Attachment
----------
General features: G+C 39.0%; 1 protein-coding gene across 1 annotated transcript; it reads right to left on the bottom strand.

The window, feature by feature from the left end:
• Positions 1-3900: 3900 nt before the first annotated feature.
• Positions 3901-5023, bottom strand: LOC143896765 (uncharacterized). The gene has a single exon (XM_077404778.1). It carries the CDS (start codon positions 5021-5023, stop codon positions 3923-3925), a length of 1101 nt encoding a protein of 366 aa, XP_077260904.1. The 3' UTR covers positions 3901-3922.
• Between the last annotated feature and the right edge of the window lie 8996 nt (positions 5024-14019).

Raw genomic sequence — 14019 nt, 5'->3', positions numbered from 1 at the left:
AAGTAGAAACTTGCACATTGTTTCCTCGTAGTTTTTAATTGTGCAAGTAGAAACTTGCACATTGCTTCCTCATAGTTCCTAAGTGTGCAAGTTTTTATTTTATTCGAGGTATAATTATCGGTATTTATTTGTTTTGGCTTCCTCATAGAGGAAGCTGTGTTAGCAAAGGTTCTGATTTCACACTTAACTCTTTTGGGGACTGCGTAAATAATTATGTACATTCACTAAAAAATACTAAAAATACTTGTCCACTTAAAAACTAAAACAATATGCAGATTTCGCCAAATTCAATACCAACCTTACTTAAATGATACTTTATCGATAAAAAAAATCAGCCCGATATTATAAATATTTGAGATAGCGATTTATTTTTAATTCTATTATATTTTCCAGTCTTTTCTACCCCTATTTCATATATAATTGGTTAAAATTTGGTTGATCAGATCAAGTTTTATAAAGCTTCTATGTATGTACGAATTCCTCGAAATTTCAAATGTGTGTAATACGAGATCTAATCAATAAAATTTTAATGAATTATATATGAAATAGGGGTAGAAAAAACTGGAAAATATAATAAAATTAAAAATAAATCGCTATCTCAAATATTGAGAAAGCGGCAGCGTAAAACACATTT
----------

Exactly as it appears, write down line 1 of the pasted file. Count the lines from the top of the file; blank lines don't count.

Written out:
General features: G+C 39.0%; 1 protein-coding gene across 1 annotated transcript; it reads right to left on the bottom strand.